US-Iranian relations have taken a turn for the worse. The time for hands extended in friendship has been replaced by menacing fists, as both sides ratchet-up the rhetoric.
The US has tried to be the dominant superpower in the Middle East for decades.
With hundreds of thousands of US troops in Iraq and Afghanistan, on either side of Iran's borders, Tehran feels surrounded.
For the US, Iran is the perfect target, big enough to justify a major US build-up in the region, with vast reserves of oil and natural gas, and a leader, Mahmoud Ahmadinejad, threatening to go nuclear.
Dr Zbigniew Brzezinski
US national security advisor, 1977-81
Ambassador Thomas Pickering
US under-secretary of state, 1997-2000
Former chief of staff, US State Department
Jon B Alterman
Center for Strategic and International Studies
Ali Akbar Salehi
Head of the Iranian Atomic Energy Agency
For its part, Tehran wants to reassert its regional role.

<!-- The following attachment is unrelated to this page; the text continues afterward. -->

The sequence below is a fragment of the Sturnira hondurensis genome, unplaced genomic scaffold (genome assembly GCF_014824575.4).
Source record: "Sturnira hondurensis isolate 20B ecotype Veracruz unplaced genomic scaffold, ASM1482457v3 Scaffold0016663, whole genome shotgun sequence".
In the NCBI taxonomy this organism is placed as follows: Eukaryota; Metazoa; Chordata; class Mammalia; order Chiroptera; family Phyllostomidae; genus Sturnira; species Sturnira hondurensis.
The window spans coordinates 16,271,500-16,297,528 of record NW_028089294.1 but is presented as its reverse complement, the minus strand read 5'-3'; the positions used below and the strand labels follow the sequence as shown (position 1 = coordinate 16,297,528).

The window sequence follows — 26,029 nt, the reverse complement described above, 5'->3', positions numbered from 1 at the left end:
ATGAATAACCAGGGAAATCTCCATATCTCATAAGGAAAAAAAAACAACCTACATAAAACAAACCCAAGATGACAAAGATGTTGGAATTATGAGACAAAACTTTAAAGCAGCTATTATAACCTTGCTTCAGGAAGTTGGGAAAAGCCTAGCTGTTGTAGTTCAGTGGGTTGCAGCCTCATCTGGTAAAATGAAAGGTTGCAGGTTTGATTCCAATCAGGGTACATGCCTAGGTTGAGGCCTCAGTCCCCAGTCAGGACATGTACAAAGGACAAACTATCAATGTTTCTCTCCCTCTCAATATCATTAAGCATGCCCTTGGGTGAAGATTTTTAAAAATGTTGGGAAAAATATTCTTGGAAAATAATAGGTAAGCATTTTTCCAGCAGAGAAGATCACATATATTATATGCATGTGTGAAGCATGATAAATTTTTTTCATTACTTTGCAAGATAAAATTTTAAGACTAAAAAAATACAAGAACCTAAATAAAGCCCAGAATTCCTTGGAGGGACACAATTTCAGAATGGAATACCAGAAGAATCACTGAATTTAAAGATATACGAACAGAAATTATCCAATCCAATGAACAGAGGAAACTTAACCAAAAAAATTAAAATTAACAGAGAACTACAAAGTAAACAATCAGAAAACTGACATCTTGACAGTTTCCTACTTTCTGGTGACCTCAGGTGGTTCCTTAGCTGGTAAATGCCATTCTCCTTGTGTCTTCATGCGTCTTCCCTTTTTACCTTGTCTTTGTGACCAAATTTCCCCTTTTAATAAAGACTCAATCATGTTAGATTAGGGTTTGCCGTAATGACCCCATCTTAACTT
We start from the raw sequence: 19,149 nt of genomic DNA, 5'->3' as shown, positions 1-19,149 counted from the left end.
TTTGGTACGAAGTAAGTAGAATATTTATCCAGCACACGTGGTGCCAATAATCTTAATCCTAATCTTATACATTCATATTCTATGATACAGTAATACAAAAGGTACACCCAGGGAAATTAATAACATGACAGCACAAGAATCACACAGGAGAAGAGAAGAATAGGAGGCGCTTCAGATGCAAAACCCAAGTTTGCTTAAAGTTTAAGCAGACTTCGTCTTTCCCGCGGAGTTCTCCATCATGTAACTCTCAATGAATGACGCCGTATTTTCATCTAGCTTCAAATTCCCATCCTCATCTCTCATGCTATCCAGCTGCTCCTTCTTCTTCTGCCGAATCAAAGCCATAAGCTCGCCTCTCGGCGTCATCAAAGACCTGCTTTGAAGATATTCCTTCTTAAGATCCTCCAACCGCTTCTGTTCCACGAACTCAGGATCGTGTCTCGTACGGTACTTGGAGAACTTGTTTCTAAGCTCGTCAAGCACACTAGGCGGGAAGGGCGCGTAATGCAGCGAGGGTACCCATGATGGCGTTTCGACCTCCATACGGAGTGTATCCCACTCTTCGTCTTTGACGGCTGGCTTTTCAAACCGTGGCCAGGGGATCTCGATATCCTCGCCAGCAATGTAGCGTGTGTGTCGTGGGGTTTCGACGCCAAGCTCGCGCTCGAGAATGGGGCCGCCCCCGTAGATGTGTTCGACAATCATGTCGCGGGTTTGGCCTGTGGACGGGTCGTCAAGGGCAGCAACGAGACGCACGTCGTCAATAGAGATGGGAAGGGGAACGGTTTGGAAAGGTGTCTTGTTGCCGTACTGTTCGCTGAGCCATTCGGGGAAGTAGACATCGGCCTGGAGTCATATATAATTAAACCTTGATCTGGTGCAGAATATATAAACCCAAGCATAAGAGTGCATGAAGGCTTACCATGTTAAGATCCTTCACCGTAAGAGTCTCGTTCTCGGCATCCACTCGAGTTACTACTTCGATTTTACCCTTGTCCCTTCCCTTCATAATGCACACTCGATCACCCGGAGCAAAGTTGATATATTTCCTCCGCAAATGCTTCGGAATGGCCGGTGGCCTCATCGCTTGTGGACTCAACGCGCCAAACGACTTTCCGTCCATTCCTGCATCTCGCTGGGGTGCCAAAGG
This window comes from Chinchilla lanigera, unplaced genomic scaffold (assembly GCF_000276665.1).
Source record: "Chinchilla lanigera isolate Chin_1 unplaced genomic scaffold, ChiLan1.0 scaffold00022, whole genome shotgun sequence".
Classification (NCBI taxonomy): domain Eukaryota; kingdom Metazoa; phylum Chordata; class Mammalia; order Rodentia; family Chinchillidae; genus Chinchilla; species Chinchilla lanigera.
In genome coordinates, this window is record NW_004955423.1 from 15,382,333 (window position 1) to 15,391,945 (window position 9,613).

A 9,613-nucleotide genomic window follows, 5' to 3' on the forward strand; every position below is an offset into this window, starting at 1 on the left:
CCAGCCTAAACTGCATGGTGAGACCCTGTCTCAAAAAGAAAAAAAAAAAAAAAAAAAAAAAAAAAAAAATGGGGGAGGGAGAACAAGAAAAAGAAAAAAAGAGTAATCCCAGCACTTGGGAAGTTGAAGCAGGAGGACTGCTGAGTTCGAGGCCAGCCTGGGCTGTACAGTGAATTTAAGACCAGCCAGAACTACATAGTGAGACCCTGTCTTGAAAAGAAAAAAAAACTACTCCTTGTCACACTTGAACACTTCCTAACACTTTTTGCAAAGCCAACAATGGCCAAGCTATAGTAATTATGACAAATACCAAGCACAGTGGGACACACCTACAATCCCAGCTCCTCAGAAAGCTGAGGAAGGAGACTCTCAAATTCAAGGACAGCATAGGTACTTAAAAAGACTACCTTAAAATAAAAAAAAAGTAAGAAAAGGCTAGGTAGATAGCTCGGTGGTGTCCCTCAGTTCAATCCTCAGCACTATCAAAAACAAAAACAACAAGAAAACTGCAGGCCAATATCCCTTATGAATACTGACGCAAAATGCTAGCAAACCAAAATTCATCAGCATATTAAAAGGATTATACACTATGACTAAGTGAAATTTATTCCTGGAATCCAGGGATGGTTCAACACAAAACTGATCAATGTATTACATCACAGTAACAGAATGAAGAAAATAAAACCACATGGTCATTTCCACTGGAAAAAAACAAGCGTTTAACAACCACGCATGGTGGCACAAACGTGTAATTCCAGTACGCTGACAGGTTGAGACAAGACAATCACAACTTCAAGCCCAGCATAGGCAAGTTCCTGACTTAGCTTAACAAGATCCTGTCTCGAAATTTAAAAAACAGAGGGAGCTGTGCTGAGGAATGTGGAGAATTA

With internal discontent and weakened neighbours, confronting US hegemony strengthens the regime's credibility.
However, the threat of international sanctions, or even military strikes, makes this a dangerous gamble, for both sides.
So will this mini cold war continue, giving both US and Iran time and face to get back to the negotiating table, or will the bellicose words lead to a confrontation that neither side wants?
We ask veteran Iran specialists, former officials and military experts whether diplomacy has been exhausted, if there is a future for sanctions, and perhaps the biggest question, can the US live with a nuclear Iran?
This episode of Empire airs from Wednesday, March 31, 2010 at the following times GMT: Wednesday: 1900; Thursday: 0300, 1400; Friday: 0600; Saturday: 1900; Sunday: 0300.